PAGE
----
Grandstanding on family values – Sherin BS

Unisex appeal During the Nirbhaya agitation, men came out in huge numbers to press for measures to improve women’s safety

In India, feminists face opprobrium as a bunch of family-breaking, irresponsible man-haters. Demands for egalitarian status, women-friendly laws and claim to public space are treated with apathy. The general fear that women-friendly laws in cases of rape, workplace harassment and domestic violence may be abused by women does not spring from any rational premise or statistical proof. Instead, it evokes apprehension that women may misuse this weapon to spoil careers, damage reputations and disrupt normal lives of the accused men.

In a society premised on heterosexual and patriarchal norms such as India’s, the prime concern of gender-neutral rape laws may not be a desire for gender neutrality. Feminist lawyers like Flavia Agnes have categorically opposed the demand on the grounds that in a society where there is no gender parity, the demand may only result in abuse, inflicting further trauma on the victim. In fact, she argues, it may result in defeating the very purpose of legal reforms.

Reviewing the trauma that rape victims undergo during trial, it is evident that the state machinery and the legal system are highly patriarchal and prejudiced against women. In such a system, the demand for gender-neutral laws to deal with rape and domestic violence may turn the victim into the accused.

The legal mechanism may be tangential to the dominant culture but is also constrained by it. Rape, domestic violence, and other forms of abuse are widely prevalent in Indian society, each of these categories tied to notions of culture and honour. Therefore, women, as safeguards of a community’s honour, become easy targets for all forms of violations. Any reform without addressing this basic reality will not fundamentally alter the prevailing situation.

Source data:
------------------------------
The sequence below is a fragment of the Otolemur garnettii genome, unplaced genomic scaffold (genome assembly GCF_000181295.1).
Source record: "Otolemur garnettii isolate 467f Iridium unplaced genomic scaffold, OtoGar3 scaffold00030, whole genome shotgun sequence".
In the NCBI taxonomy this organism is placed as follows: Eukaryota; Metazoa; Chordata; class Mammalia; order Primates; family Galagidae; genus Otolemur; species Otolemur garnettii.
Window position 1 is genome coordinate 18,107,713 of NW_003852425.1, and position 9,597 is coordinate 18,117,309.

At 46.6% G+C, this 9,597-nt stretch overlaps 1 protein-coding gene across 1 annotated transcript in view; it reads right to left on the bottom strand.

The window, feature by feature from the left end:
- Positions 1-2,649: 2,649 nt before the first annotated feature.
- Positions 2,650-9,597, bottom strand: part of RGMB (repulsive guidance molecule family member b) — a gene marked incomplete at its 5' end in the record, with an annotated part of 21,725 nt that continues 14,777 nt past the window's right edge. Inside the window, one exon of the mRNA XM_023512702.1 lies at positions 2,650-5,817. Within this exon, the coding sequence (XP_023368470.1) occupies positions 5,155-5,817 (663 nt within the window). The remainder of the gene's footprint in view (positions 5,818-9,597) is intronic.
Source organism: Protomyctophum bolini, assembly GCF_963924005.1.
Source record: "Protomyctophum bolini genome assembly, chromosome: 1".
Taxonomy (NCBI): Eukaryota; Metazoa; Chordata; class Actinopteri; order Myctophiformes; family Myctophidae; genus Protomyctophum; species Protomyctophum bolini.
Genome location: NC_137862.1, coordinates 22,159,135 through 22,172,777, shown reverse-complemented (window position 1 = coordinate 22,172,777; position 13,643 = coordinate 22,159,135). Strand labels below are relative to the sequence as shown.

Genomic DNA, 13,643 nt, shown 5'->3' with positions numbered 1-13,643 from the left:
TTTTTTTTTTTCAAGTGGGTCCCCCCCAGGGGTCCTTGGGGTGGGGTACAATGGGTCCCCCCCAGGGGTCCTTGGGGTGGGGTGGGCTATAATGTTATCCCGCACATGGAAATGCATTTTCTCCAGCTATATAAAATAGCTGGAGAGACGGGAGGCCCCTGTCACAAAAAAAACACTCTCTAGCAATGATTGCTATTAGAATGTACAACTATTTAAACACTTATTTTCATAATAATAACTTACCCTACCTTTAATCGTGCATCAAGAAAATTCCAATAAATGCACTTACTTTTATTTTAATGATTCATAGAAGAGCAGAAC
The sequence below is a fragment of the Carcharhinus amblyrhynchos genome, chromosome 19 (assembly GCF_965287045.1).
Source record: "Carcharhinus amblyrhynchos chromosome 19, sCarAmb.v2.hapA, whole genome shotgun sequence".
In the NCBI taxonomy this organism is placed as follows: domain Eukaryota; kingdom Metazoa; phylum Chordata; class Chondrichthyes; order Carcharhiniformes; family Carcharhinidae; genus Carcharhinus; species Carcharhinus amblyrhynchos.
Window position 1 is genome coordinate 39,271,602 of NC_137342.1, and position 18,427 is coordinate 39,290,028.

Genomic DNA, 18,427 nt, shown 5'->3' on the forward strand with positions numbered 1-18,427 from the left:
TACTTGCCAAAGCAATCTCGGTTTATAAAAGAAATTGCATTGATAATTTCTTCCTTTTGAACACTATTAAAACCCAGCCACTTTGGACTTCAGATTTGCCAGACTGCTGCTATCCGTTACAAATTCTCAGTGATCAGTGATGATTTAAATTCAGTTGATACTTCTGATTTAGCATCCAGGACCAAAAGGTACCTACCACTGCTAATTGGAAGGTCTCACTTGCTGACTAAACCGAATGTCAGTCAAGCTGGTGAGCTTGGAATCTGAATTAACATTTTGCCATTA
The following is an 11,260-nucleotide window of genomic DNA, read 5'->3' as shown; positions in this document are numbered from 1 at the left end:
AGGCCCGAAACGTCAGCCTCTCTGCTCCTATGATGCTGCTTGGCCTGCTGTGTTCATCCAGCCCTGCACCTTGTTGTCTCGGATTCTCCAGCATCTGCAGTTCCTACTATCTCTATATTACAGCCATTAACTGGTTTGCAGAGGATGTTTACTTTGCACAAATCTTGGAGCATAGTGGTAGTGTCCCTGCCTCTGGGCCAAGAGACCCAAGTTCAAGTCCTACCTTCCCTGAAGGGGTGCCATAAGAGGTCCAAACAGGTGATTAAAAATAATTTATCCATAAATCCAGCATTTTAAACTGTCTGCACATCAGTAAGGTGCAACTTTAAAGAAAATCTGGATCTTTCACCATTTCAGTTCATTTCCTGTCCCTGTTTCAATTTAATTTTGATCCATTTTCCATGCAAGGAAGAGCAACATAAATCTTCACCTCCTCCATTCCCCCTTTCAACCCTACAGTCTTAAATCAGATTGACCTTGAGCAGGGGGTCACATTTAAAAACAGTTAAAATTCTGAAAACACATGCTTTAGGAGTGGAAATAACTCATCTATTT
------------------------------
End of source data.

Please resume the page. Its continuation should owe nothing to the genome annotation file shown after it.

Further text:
Sherin BS | Assistant Professor, Comparative Literature, EFL University, Hyderabad
Sherin BS | Assistant Professor, Comparative Literature, EFL University, Hyderabad

The history of law reforms in India and the demand for better laws supporting women has been there since the beginning of the feminist movement. Simultaneously, there have been demands for protecting male rights. It is intriguing that while feminists want violence against women to be countered with more gender-sensitive practices and awareness programmes, the socalled men’s rights movements have only turned defensive in terms of law and have never attempted in any manner to join the awareness campaigns. It is as if their concern is only about laws and gender sensitivity has never been an issue.

While one of the arguments that come up against gender neutrality in law is the question of homosexuality, it will be a premature conclusion to arrive at, because most of the male rights organisations are highly antagonistic to homosexuality. Instead, they base their worldview on concepts like Indian heritage and family values. These men do not even think of accommodating homosexuality in the premise of their discourse.

For instance, one of the groups that claim the rights of men against women’s misuse of Section 498A and the Domestic Violence Act, 2005 is tellingly named the Save Indian Family Foundation (siff). This and many other men’s rights forums focus on these laws as exploitative platforms where vicious women break the foundation of Indian family values. Neither are they friendly to the cause of sexual minorities, nor the question of sexual violence. They presume women are the property of men, a highly patriarchal concept, and are based on apprehensions of men losing control over women’s bodies.

If women are abusing the Domestic Violence Act or sexual assault law, where are those cases? An insignificant number of extortion and blackmail attempts spring from elite and middle-class sections of society. Interestingly, compared to lower middle class and marginalised sections of India, violence cases are seldom filed by women from the upper segments of Indian society.


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